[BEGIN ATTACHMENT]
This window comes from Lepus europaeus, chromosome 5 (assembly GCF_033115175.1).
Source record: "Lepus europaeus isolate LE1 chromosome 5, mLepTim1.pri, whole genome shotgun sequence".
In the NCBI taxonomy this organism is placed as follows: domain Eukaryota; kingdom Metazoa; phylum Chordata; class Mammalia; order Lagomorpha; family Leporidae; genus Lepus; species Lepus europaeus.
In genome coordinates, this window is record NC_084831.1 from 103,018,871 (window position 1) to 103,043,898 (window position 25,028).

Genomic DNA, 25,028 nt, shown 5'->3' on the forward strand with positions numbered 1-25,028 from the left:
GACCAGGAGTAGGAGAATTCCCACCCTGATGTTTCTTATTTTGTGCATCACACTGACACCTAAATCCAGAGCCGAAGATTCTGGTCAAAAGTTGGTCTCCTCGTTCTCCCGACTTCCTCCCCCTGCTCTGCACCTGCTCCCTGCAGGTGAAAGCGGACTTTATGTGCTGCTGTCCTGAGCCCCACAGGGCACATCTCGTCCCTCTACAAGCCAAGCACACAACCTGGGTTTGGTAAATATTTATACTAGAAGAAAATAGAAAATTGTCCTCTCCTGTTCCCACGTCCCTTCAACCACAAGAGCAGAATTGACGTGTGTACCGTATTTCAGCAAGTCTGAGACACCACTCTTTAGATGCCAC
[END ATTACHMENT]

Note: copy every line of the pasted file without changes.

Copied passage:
This window comes from Lepus europaeus, chromosome 5 (assembly GCF_033115175.1).
Source record: "Lepus europaeus isolate LE1 chromosome 5, mLepTim1.pri, whole genome shotgun sequence".
In the NCBI taxonomy this organism is placed as follows: domain Eukaryota; kingdom Metazoa; phylum Chordata; class Mammalia; order Lagomorpha; family Leporidae; genus Lepus; species Lepus europaeus.
In genome coordinates, this window is record NC_084831.1 from 103,018,871 (window position 1) to 103,043,898 (window position 25,028).

Genomic DNA, 25,028 nt, shown 5'->3' on the forward strand with positions numbered 1-25,028 from the left:
GACCAGGAGTAGGAGAATTCCCACCCTGATGTTTCTTATTTTGTGCATCACACTGACACCTAAATCCAGAGCCGAAGATTCTGGTCAAAAGTTGGTCTCCTCGTTCTCCCGACTTCCTCCCCCTGCTCTGCACCTGCTCCCTGCAGGTGAAAGCGGACTTTATGTGCTGCTGTCCTGAGCCCCACAGGGCACATCTCGTCCCTCTACAAGCCAAGCACACAACCTGGGTTTGGTAAATATTTATACTAGAAGAAAATAGAAAATTGTCCTCTCCTGTTCCCACGTCCCTTCAACCACAAGAGCAGAATTGACGTGTGTACCGTATTTCAGCAAGTCTGAGACACCACTCTTTAGATGCCAC